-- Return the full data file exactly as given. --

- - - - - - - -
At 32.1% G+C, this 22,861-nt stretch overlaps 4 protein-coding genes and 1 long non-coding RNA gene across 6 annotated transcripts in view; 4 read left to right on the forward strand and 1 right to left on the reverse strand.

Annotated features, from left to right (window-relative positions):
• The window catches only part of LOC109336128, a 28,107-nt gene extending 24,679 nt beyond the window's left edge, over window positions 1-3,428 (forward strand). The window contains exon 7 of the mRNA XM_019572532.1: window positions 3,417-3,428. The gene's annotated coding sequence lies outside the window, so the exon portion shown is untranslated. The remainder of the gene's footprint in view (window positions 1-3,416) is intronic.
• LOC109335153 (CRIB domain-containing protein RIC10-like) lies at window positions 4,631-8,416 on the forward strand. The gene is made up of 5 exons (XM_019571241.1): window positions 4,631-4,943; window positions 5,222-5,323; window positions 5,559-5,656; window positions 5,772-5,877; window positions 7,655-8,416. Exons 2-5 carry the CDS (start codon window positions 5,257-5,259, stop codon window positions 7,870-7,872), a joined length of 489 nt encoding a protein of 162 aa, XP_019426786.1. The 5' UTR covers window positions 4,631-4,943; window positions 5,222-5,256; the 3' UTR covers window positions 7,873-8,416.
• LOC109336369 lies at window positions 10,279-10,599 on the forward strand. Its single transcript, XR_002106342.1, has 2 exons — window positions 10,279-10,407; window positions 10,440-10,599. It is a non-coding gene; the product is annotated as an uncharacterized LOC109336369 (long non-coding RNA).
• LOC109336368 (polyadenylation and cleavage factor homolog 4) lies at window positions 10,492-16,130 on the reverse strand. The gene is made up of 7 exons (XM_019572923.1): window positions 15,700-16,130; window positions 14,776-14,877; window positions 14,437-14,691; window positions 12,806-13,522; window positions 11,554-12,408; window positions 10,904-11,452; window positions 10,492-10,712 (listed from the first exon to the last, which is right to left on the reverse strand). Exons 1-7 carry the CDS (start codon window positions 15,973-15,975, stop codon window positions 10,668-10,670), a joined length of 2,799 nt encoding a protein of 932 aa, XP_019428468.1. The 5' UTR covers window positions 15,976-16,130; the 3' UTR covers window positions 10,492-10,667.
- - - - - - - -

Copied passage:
At 32.1% G+C, this 22,861-nt stretch overlaps 4 protein-coding genes and 1 long non-coding RNA gene across 6 annotated transcripts in view; 4 read left to right on the forward strand and 1 right to left on the reverse strand.

Annotated features, from left to right (window-relative positions):
• The window catches only part of LOC109336128, a 28,107-nt gene extending 24,679 nt beyond the window's left edge, over window positions 1-3,428 (forward strand). The window contains exon 7 of the mRNA XM_019572532.1: window positions 3,417-3,428. The gene's annotated coding sequence lies outside the window, so the exon portion shown is untranslated. The remainder of the gene's footprint in view (window positions 1-3,416) is intronic.
• LOC109335153 (CRIB domain-containing protein RIC10-like) lies at window positions 4,631-8,416 on the forward strand. The gene is made up of 5 exons (XM_019571241.1): window positions 4,631-4,943; window positions 5,222-5,323; window positions 5,559-5,656; window positions 5,772-5,877; window positions 7,655-8,416. Exons 2-5 carry the CDS (start codon window positions 5,257-5,259, stop codon window positions 7,870-7,872), a joined length of 489 nt encoding a protein of 162 aa, XP_019426786.1. The 5' UTR covers window positions 4,631-4,943; window positions 5,222-5,256; the 3' UTR covers window positions 7,873-8,416.
• LOC109336369 lies at window positions 10,279-10,599 on the forward strand. Its single transcript, XR_002106342.1, has 2 exons — window positions 10,279-10,407; window positions 10,440-10,599. It is a non-coding gene; the product is annotated as an uncharacterized LOC109336369 (long non-coding RNA).
• LOC109336368 (polyadenylation and cleavage factor homolog 4) lies at window positions 10,492-16,130 on the reverse strand. The gene is made up of 7 exons (XM_019572923.1): window positions 15,700-16,130; window positions 14,776-14,877; window positions 14,437-14,691; window positions 12,806-13,522; window positions 11,554-12,408; window positions 10,904-11,452; window positions 10,492-10,712 (listed from the first exon to the last, which is right to left on the reverse strand). Exons 1-7 carry the CDS (start codon window positions 15,973-15,975, stop codon window positions 10,668-10,670), a joined length of 2,799 nt encoding a protein of 932 aa, XP_019428468.1. The 5' UTR covers window positions 15,976-16,130; the 3' UTR covers window positions 10,492-10,667.